x Abu Dhabi, UAEThursday 27 July 2017

Is this the way to save jobs?

A proposal that would make it harder for private companies to sack or lay off Emiratis may protect the workers in the economic downturn but has the potential to backfire, employment specialists say.

Under the proposal, companies could not terminate Emiratis except in extreme circumstances outlined in existing labour laws.
Under the proposal, companies could not terminate Emiratis except in extreme circumstances outlined in existing labour laws.

DUBAI // A proposal that would make it harder for private companies to sack or lay off Emiratis may protect the workers in the economic downturn but has the potential to backfire, employment specialists say. Tanmia, the training arm of the National Human Resource Development and Employment Authority, submitted the proposal to the Ministry of Labour late last week. Speaking on the sidelines of the Tabadol press conference, Humaid bin Dimas, the ministry's acting director, said: "We are close to an announcement and it will be made through the government news agency WAM."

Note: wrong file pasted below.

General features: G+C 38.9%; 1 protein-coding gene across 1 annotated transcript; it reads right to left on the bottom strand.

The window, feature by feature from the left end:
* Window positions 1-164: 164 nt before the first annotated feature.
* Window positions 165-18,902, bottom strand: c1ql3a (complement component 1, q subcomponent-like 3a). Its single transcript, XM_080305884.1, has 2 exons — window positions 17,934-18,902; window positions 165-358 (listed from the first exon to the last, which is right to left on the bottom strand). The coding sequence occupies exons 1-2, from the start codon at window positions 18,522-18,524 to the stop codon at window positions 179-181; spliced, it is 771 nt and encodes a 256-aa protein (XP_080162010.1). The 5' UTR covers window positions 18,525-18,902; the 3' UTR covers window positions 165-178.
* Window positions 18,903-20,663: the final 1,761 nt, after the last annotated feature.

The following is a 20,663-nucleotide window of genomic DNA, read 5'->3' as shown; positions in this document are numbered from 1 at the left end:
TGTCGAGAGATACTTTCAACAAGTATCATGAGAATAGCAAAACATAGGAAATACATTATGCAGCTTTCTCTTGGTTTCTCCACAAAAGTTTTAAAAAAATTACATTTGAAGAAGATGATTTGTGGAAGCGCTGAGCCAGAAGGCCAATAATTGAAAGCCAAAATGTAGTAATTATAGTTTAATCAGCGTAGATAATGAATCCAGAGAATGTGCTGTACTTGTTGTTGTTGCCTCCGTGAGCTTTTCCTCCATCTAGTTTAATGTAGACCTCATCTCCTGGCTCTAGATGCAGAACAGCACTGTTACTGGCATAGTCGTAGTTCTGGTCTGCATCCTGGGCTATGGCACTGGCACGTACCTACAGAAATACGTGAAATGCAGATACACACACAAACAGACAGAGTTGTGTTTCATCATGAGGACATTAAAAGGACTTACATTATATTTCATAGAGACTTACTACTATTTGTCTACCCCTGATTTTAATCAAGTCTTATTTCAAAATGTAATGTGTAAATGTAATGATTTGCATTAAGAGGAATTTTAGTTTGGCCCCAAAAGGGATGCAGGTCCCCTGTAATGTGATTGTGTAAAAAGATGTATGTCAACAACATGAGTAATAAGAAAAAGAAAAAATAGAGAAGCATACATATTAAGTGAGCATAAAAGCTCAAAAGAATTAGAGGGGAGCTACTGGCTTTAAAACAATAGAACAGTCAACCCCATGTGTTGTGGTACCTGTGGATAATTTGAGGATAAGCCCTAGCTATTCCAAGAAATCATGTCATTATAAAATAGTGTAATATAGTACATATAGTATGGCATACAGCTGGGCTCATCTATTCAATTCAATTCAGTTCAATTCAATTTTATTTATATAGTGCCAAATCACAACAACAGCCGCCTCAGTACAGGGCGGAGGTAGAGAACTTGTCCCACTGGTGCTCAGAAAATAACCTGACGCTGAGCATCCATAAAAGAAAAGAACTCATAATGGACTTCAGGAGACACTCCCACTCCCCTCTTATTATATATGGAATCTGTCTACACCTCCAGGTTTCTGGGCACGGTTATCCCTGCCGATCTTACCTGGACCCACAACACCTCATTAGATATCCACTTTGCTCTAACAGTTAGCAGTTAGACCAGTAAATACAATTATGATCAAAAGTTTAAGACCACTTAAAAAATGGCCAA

A source at the ministry said details were expected to be announced today, although there was no word on when the changes might be implemented. According to Feddah Lootah, the acting director general at Tanmia, the companies would be barred from cancelling Emiratis' work contracts except in extreme circumstances outlined in existing labour laws. It also has the wider aim of safeguarding and creating more jobs for nationals as the global financial crisis hits home.

"We are not saying Emiratis cannot be sacked, but to sack an Emirati giving the financial crisis as an excuse is not an option," she said. But some human resources specialists say the proposal will be hard for companies to adhere to, particularly of late. "At the moment it seems to be quite a heavy measure, an additional burden on private companies, if they have taken away from them the ability to restructure if they need to," Michael Kerr, a partner in the firm Denton Wilde Sapte who specialises in employment law, said yesterday.